Working as a police officer in Hemet is a dangerous job and the city realizes that in order to attract experienced police they need to offer a bonus. In order for qualified cops to consider the extra risk the city has increased that offering in order to mitigate those risks that will be taken each and every day while working in Hemet.
There is another group working in Hemet who has to deal with the same risky population. Every single day they too must face these same dangers stemming from the same population that caused the City of Hemet to offer its police a $10,000 signing bonus with hopes of attracting the needed experienced police to help make the streets of Hemet safer.
This group is not being offered a bonus, they are not being offered a raise and in fact they have given up nearly 20% of their salaries and are still without a contract. The interesting aspect of these two groups is that they deal mostly with the same population. Crime in Hemet is considered high in relation to other cities and areas within Riverside County, only Perris a city to the west has a slightly higher crime rate and that can be explained partially due to its proximity to the freeway. That level of crime in Hemet is the reason the City has to offer a $10,000 incentive to attract experienced police.
Since the average age in Hemet is less than 40 years of age and the unemployment rate is nearly 20% those committing the crimes are most likely school aged and are currently enrolled in Hemet Schools and are members of one of the many gangs thriving in the Hemet valley. The Los Angeles Times and the New York Times recently ran articles describing Hemet as having “…one of the most dangerous jobs in America, being a policeman in Hemet…”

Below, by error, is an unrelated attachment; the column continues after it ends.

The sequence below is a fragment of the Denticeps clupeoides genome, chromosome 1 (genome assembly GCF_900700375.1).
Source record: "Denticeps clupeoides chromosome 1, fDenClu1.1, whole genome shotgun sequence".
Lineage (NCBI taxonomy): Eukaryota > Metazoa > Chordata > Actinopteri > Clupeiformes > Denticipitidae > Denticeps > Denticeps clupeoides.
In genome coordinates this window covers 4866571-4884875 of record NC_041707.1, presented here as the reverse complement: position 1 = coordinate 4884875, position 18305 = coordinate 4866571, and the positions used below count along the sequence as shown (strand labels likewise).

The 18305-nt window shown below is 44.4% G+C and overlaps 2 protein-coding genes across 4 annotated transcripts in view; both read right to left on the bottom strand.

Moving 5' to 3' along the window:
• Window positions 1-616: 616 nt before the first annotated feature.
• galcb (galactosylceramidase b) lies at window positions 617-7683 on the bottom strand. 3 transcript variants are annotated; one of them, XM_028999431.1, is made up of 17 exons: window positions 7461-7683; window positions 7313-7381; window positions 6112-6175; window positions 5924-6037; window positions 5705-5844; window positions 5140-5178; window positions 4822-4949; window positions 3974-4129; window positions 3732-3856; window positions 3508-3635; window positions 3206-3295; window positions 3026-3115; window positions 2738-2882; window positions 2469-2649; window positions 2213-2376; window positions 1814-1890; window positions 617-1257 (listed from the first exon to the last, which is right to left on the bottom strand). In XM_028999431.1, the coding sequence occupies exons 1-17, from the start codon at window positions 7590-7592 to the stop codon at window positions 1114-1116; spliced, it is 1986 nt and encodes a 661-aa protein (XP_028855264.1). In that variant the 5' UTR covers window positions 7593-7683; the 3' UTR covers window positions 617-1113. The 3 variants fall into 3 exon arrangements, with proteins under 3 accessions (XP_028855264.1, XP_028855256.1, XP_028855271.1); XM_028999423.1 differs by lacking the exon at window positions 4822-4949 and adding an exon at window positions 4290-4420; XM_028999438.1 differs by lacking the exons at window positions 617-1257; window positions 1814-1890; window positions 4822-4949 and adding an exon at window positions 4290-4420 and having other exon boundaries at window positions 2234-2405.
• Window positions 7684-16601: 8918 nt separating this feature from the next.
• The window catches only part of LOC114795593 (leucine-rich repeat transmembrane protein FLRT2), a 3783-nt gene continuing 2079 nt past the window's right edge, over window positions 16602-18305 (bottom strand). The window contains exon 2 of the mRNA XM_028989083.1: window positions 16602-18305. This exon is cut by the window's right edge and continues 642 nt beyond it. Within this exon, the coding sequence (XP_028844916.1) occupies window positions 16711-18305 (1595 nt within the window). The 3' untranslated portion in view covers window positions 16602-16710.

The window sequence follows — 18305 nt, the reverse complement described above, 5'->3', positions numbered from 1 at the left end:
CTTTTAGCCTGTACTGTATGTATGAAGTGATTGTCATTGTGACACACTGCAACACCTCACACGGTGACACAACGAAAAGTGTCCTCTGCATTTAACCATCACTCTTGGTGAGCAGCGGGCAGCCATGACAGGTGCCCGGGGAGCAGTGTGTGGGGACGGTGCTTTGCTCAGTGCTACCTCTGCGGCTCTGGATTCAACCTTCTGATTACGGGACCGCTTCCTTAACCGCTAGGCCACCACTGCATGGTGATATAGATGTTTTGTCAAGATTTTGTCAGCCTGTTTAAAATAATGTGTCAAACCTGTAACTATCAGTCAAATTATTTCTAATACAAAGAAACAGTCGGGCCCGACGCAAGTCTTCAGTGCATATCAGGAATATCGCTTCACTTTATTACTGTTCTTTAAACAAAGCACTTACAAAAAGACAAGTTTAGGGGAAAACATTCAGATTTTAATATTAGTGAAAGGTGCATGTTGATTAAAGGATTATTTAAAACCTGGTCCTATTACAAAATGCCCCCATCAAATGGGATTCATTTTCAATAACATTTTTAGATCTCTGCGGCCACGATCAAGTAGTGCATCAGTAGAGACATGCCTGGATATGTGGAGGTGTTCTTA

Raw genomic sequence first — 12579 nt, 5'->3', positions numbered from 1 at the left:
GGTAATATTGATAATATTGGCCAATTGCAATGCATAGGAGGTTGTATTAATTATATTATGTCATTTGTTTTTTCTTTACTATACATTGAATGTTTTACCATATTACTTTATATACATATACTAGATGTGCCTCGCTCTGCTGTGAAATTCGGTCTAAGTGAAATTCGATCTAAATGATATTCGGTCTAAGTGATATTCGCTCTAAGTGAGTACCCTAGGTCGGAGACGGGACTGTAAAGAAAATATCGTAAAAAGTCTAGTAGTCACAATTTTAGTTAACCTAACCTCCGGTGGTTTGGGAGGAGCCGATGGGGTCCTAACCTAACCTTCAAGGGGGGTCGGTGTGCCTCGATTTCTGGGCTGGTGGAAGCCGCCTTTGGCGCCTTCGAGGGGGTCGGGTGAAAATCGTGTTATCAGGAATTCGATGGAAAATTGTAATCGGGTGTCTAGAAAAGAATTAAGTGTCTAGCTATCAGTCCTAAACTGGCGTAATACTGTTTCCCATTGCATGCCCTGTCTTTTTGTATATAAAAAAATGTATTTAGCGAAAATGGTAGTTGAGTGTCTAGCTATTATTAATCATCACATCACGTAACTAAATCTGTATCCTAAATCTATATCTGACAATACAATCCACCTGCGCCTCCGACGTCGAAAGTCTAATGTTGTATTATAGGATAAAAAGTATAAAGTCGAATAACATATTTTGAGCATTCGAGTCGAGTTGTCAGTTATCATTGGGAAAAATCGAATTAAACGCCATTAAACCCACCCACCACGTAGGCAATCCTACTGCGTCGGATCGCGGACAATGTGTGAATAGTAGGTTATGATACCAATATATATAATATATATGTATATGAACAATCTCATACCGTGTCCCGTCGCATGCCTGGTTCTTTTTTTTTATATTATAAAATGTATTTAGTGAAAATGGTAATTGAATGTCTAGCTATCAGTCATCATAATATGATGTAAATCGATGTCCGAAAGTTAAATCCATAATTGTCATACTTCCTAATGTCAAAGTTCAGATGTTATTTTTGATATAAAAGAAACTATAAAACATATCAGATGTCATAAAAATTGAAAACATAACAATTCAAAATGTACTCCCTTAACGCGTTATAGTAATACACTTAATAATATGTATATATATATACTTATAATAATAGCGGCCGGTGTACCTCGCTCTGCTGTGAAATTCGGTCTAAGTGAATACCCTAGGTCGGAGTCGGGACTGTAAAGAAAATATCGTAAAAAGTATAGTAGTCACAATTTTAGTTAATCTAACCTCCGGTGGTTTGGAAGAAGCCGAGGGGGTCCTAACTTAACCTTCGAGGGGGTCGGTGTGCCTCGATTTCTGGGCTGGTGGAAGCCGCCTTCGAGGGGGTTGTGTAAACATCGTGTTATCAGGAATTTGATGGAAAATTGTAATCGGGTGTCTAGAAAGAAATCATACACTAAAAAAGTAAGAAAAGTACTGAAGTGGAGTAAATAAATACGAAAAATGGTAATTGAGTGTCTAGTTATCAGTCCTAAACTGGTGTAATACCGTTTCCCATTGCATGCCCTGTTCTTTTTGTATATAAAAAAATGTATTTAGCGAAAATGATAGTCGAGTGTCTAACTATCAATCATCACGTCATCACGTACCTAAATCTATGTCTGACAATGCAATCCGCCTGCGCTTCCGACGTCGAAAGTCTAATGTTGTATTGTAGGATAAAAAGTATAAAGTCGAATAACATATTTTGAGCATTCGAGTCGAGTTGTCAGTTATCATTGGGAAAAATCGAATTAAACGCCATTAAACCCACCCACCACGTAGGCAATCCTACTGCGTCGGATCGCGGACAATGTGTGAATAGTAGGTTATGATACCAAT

School Teachers deal with the same kids, the same gang members and are in a similar risky profession as their brothers and sisters of the police, but within Hemet the teachers are derided, ignored and severely underpaid, they are currently nearly the lowest paid teachers in the State of California. The teachers of Hemet, despite the inner city conditions continue to do their jobs, showing up every day, prepared and ready to teach. Hemet teachers also have to deal with one of the highest student to teacher ratios making their jobs even harder.
As the Hemet Unified School District continues to pay its administrative staff high above the average for California, it continues to cut teachers benefits and salaries. The Superintendent for Hemet Unified School District and staff has received raises that equal an increase of 14% over the last five years with teachers getting a 20% pay cut.
The community of Hemet is perhaps partially at fault. They have consistently sided with the bloated administration to cut teachers pay and benefits. But when you look at the facts and the relationship between the teachers and the police no one can deny the need to pay police for the risks they take. In like manner no one should deny the teachers their well earned contract and the need to at least be paid near the average for all other California teacher, and especially since these teachers, the teachers of Hemet are forced to work under extreme conditions that are risky and dangerous.
If we care about our kids we would want to pay for the best teachers to teach our kids so that in the future we won’t have to pay a premium for the police to protect them. It’s time to increase our teacher’s salaries and restore what was taken away during the budget cutbacks. The billions given to California schools should not be used just to line the pockets of the superintendents and their pet projects, their friends and relative, they should be used primarily in the classrooms, for supplies and teachers salaries.
Hemet teachers need to be paid more. They work in a war zone; they are forced to pay for pencils and paper for their students and are limited to how many copies they can make, they are expected to decorate their rooms having to pay for these supplies as well. These are our children’s teachers, these are our children’s mentors, coaches, and inspirations, it’s time to reward them for the great job they do. Return to them what was taken. Restore what was promised and provide them with at least an average salary increase, they deserve it, just as the police deserve the bonus they will be paid to work in a high risk and volatile area.